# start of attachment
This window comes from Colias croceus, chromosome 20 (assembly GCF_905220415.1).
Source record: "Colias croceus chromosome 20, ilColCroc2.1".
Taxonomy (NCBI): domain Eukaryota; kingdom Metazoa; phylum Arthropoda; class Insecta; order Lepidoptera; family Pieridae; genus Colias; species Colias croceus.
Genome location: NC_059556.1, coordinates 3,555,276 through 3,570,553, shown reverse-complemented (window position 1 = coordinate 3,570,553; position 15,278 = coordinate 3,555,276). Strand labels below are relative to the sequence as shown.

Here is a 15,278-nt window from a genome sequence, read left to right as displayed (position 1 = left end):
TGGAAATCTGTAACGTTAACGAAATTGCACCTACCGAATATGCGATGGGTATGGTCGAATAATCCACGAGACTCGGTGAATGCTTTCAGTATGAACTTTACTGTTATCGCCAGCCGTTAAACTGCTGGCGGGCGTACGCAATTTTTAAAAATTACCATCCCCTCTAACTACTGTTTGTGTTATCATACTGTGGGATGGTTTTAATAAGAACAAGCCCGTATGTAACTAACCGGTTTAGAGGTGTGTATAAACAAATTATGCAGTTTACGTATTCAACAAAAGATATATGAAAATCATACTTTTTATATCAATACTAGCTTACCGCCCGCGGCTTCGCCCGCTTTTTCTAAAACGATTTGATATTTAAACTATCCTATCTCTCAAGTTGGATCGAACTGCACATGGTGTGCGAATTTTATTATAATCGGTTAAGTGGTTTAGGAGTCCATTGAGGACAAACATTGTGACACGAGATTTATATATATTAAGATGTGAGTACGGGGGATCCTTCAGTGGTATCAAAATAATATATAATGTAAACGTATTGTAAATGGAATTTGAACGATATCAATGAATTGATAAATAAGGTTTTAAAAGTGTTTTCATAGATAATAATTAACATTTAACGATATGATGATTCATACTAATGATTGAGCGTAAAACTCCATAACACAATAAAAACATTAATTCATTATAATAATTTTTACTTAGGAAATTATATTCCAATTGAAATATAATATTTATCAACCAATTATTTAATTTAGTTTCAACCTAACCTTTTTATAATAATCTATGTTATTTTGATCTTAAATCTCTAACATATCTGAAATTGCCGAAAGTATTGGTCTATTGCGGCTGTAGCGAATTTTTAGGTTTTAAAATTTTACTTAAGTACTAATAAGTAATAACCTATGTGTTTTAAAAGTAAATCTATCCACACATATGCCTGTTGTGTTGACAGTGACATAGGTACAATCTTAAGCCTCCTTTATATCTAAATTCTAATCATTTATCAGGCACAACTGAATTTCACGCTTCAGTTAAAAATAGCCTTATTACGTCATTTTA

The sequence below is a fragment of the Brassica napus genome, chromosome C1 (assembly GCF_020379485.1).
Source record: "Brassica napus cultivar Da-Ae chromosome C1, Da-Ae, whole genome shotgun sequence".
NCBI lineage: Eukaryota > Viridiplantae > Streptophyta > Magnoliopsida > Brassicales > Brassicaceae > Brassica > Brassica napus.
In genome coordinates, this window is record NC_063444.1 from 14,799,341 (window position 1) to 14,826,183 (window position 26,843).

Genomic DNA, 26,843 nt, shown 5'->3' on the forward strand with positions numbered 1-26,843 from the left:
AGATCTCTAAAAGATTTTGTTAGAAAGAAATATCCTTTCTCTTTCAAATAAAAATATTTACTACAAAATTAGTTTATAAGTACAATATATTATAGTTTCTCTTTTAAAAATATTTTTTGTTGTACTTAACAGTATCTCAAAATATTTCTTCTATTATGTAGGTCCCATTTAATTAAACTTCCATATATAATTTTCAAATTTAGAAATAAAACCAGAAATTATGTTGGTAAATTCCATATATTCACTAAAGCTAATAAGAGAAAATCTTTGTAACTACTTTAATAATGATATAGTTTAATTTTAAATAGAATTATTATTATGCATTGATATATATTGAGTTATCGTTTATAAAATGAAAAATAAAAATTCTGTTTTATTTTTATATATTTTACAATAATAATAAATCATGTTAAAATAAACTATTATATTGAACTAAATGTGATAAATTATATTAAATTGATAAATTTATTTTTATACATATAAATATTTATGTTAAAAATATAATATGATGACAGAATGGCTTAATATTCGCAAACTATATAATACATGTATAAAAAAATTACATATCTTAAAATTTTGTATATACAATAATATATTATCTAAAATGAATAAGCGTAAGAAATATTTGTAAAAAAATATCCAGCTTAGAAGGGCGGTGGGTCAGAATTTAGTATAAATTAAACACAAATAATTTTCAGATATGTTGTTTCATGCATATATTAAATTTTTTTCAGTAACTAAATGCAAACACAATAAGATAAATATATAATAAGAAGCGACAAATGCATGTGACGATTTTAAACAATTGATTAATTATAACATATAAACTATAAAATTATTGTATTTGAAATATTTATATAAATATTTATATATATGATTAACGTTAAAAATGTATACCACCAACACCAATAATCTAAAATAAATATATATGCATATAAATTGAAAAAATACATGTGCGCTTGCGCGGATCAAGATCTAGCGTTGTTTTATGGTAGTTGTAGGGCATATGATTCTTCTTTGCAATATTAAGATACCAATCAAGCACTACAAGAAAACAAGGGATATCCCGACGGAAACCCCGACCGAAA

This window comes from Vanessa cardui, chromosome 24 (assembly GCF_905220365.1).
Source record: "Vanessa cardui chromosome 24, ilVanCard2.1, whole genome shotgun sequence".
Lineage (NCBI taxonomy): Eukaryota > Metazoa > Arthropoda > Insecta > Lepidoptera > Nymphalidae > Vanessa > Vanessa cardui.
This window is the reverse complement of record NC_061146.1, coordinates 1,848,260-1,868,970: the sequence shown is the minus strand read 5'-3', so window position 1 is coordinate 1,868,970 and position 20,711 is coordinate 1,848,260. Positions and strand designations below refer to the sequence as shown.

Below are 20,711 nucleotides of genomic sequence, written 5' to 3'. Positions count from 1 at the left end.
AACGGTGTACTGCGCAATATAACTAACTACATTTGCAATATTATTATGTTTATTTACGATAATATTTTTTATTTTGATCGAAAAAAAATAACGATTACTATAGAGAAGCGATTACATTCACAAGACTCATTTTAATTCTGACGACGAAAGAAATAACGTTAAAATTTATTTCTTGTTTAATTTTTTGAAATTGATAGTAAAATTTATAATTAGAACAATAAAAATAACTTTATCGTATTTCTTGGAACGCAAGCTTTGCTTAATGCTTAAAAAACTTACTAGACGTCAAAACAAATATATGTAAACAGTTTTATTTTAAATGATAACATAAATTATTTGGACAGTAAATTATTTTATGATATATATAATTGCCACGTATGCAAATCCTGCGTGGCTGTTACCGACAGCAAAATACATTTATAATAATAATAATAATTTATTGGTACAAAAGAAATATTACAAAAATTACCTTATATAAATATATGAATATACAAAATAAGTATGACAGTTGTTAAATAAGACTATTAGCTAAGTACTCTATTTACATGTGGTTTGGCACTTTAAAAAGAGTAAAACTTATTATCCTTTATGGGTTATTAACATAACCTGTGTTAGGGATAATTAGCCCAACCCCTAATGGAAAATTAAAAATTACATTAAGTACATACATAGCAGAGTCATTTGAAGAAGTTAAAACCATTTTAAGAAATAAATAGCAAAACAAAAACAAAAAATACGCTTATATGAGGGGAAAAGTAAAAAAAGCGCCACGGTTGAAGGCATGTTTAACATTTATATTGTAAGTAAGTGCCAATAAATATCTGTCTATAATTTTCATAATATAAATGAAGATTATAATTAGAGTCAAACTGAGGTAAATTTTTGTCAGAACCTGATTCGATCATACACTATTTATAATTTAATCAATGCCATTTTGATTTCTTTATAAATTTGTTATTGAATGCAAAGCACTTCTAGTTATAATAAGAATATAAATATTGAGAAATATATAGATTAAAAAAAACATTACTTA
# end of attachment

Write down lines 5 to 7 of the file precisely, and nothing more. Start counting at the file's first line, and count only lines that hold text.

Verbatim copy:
Here is a 15,278-nt window from a genome sequence, read left to right as displayed (position 1 = left end):
TGGAAATCTGTAACGTTAACGAAATTGCACCTACCGAATATGCGATGGGTATGGTCGAATAATCCACGAGACTCGGTGAATGCTTTCAGTATGAACTTTACTGTTATCGCCAGCCGTTAAACTGCTGGCGGGCGTACGCAATTTTTAAAAATTACCATCCCCTCTAACTACTGTTTGTGTTATCATACTGTGGGATGGTTTTAATAAGAACAAGCCCGTATGTAACTAACCGGTTTAGAGGTGTGTATAAACAAATTATGCAGTTTACGTATTCAACAAAAGATATATGAAAATCATACTTTTTATATCAATACTAGCTTACCGCCCGCGGCTTCGCCCGCTTTTTCTAAAACGATTTGATATTTAAACTATCCTATCTCTCAAGTTGGATCGAACTGCACATGGTGTGCGAATTTTATTATAATCGGTTAAGTGGTTTAGGAGTCCATTGAGGACAAACATTGTGACACGAGATTTATATATATTAAGATGTGAGTACGGGGGATCCTTCAGTGGTATCAAAATAATATATAATGTAAACGTATTGTAAATGGAATTTGAACGATATCAATGAATTGATAAATAAGGTTTTAAAAGTGTTTTCATAGATAATAATTAACATTTAACGATATGATGATTCATACTAATGATTGAGCGTAAAACTCCATAACACAATAAAAACATTAATTCATTATAATAATTTTTACTTAGGAAATTATATTCCAATTGAAATATAATATTTATCAACCAATTATTTAATTTAGTTTCAACCTAACCTTTTTATAATAATCTATGTTATTTTGATCTTAAATCTCTAACATATCTGAAATTGCCGAAAGTATTGGTCTATTGCGGCTGTAGCGAATTTTTAGGTTTTAAAATTTTACTTAAGTACTAATAAGTAATAACCTATGTGTTTTAAAAGTAAATCTATCCACACATATGCCTGTTGTGTTGACAGTGACATAGGTACAATCTTAAGCCTCCTTTATATCTAAATTCTAATCATTTATCAGGCACAACTGAATTTCACGCTTCAGTTAAAAATAGCCTTATTACGTCATTTTA

The sequence below is a fragment of the Brassica napus genome, chromosome C1 (assembly GCF_020379485.1).